No wonder, all modern educational edifices, their physical, conceptual and organizational infrastructures have been constructed to meet, to promote, to facilitate such competitive environments and fulfil the needs of a consumerist society. The foundations of such constructs have impacted the social mind so heavily that in the present educational universe, the choice of such freedom of learning is exercised not by the learners, but by the parents and elders, who want to decide the ultimate fate of their wards- on how they should learn, how they should live and what they should achieve. As such, such decisions are presently made at the entry level into a schooling system.
The draft policy of Education has after careful consideration recommended the freedom of choice in learning in its sincere attempt to ‘liberalise’ education and restore the learners their democratic right to the choice of learning – the content, the pedagogy and the assessment. This recommendation brings about a paradigm shift from the existing operational strategies in the institutions of learning.
The challenges in implementing this would be:
1. Is it possible to provide such exhaustive choices in disciplines of learning without creating adequate infrastructure and resources in schools?
2. How can the thought patterns of a society and the community of parents with straight-jacketed linear thinking be re-oriented to the new paradigm and the time required to bring this paradigm shift?
3. With inadequate conceptual continuum between the school system and the higher education, how would school system prepare the foundations for a more liberal higher education pattern?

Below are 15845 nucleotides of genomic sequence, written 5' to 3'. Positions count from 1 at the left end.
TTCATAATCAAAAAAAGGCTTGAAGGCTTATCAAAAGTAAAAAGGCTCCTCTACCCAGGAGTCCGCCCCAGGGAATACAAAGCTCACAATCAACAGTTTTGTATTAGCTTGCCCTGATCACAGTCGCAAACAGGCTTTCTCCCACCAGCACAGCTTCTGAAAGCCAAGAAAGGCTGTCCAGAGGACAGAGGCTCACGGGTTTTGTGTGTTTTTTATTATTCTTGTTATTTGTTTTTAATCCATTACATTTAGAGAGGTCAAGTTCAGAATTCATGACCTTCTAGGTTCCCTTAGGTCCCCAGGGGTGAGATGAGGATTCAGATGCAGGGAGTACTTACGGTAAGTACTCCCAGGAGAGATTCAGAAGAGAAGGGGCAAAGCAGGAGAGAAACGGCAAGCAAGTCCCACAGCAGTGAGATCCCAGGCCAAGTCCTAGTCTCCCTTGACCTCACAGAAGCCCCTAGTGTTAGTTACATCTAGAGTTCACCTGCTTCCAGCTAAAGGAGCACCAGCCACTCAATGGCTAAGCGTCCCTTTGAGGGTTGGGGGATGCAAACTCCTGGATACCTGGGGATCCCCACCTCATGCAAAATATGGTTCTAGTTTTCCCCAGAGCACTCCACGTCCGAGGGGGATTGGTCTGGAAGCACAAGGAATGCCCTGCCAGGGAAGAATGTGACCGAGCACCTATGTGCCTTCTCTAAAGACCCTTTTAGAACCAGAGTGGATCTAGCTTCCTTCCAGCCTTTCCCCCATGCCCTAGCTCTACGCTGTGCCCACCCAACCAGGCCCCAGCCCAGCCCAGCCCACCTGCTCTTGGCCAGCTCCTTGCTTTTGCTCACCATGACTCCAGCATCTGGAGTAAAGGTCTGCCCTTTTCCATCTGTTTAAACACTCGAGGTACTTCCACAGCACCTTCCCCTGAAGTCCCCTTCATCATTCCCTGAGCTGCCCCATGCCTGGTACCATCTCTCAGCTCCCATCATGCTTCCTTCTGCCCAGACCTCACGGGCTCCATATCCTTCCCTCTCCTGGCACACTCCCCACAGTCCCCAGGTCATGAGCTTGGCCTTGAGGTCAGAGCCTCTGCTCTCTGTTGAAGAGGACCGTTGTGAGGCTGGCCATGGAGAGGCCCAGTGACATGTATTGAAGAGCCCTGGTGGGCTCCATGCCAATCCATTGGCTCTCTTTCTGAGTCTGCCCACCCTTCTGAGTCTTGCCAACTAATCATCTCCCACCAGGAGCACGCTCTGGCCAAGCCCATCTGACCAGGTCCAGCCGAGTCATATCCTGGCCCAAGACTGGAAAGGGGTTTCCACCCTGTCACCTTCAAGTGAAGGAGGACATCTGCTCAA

4. In a country haunted by the play of numbers, would the Boards of assessment and the schools have the expertise and resources to make this system operational and how long would it take?
5. Would this lead to liquidation of the expertise developed in this country in certain specific disciplines which have a global Indian impact?
6. While the policy really promotes a holistic learning, are we consciously marginalizing science and technology and would such an initiative be retrograde?
7. Though regular adaptive assessment to empower the learning curve is indeed a right step in the direction, what are the challenges in institutionalizing this, to the scale that is required in the Indian subcontinent?
8. As freedom of choice would go with logical thinking, responsibility and accountability, do the learners have such competence? Or, whether this would continue to be exercised by the parents either directly or indirectly?
9. What would be the scaffolding exercises to bring about a change in the mindset of educators and educational administrators?
10. Whether the GNP allocation for education would be sufficient enough to created the required architecture for such an adventure and when will it be ready?
A number of questions galore with the idea of freedom of choice in learning, though it is a most desirable thing any sensible policy can have.
I am not a pessimist. But I do foresee the challenges and hence these questions and a few more unasked.
*This article was originally written on LinkedIn.https://www.linkedin.com/pulse/challenges-implementing-freedom-choice-learning-draft-g/